Peggy Papp

Peggy Papp

Peggy Papp, LCSW (1923-2021), was a senior faculty member of the Ackerman Institute for the Family. She was the founder and director of the Project for Adolescents and Their Families.This project developed a family-based model for treating adolescents focused on bringing about a simultaneous transition in which the adolescent and family change together.

Ms. Papp founded the Gender and Depression Project that was created to treat depression within the context of couples’ relationships, highlighting gender differences as well as biological and interpersonal factors. The project generated new clinical insights based on the finding that men and women get depressed for different reasons, cope with depressive symptoms differently, and are responded to differently by their partners.

Ms. Papp was an internationally renowned therapist who is recognized for her many innovative contributions to family therapy including family sculpting and the use of themes and belief systems. She has presented extensively in the United States, Europe, South America, China and Israel. She is the author of numerous articles and books on family therapy including: The Process of Change, considered a classic in the field, co-author of the landmark book, The Invisible Web: Gender Patterns in Family Relationships, and editor of Couples on the Fault Line: New Directions for Therapists. Her publications have been translated into several different languages and she has received many honors and awards for her work.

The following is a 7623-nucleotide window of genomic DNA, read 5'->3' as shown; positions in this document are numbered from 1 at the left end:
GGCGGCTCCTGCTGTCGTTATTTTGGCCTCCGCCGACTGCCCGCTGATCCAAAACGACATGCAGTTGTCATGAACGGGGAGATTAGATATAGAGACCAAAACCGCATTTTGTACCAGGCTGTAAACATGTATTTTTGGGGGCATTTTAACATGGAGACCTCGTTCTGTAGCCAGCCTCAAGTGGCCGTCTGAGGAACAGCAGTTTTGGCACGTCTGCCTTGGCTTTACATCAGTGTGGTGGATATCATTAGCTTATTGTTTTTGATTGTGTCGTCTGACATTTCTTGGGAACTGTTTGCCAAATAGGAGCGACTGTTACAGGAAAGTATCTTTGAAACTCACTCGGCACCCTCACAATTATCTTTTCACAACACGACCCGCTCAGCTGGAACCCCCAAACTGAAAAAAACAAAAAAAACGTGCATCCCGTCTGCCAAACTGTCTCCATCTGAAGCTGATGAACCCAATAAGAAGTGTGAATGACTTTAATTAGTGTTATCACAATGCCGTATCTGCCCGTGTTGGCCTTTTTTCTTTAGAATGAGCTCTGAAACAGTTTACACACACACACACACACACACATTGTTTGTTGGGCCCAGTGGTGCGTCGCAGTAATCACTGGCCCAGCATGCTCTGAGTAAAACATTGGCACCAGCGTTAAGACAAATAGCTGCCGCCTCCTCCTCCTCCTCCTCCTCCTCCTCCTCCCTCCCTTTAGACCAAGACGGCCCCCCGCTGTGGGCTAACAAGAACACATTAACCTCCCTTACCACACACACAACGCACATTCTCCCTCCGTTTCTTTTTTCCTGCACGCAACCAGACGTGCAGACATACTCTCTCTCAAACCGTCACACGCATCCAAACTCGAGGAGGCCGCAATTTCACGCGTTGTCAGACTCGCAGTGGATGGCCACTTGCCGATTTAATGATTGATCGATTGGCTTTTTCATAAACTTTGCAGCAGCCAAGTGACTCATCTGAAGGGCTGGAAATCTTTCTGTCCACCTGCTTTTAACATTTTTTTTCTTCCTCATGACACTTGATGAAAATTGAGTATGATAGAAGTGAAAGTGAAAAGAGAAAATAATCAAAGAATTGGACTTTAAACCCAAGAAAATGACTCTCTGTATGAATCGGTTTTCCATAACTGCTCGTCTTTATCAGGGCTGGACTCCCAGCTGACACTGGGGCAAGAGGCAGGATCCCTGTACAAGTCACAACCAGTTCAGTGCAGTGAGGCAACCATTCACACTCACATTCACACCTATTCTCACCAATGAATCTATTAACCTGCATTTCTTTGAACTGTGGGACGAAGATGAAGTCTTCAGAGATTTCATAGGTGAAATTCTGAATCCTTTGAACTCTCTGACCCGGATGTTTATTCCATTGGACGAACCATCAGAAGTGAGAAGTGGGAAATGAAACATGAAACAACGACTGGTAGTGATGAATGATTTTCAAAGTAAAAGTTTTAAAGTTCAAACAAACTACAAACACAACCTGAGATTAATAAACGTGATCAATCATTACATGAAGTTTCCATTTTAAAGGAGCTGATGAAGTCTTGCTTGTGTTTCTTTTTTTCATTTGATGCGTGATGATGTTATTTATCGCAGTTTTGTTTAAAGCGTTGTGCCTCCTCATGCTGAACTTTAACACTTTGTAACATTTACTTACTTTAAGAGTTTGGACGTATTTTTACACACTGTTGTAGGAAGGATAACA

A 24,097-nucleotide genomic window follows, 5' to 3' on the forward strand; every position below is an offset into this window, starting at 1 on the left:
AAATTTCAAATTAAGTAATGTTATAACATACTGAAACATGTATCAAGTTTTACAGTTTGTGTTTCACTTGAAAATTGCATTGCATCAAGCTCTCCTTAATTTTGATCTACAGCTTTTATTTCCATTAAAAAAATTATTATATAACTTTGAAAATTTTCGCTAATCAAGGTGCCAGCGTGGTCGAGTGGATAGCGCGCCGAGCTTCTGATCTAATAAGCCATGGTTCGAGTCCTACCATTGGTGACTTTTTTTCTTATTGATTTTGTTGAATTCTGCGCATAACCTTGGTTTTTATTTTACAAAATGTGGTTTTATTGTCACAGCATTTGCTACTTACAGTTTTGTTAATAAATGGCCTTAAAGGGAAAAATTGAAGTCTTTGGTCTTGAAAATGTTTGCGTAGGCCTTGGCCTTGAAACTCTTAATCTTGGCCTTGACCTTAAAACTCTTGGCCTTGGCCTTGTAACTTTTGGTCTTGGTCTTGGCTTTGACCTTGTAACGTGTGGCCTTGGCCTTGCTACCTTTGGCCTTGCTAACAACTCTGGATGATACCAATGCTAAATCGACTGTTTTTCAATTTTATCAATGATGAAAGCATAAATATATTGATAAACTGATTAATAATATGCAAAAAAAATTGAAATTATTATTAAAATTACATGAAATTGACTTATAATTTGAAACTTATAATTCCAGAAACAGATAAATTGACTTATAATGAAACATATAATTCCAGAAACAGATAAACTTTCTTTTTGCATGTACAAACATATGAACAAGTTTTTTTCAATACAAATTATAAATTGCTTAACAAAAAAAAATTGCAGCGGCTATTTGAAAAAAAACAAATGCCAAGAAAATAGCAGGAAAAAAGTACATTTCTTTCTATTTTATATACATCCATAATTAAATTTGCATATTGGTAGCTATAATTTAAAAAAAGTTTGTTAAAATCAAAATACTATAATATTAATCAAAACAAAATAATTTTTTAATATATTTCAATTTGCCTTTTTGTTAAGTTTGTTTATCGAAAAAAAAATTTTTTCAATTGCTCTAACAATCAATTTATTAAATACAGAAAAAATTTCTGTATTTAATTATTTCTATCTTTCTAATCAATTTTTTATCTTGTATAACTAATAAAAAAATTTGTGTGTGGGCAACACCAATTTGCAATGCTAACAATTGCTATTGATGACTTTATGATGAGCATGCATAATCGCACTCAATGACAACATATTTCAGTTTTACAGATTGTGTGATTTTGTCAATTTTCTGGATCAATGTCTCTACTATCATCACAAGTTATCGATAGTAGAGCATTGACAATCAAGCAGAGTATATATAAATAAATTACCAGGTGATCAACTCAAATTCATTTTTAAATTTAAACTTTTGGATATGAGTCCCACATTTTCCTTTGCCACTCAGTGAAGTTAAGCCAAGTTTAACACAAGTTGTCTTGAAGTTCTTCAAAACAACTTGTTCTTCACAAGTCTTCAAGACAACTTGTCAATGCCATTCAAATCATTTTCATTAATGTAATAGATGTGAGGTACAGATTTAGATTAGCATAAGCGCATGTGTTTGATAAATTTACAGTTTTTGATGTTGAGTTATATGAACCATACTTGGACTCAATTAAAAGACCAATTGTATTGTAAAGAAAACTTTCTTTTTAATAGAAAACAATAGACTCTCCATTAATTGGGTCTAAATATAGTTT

Ms. Papp was the recipient of the American Association for Marriage and Family Therapy’s Lifetime Achievement Award as well as the University of Utah Distinguished Alumni Award. She was also honored by the American Family Therapy Academy for her pioneering work on The Women’s Project for Family Therapy. In addition to her Ackerman affiliation, Ms. Papp worked in private practice in couple and family therapy in New York City.

Read our reflection on Peggy’s life and legacy.

Short Conversations with Peggy Papp

Adolescents and the Family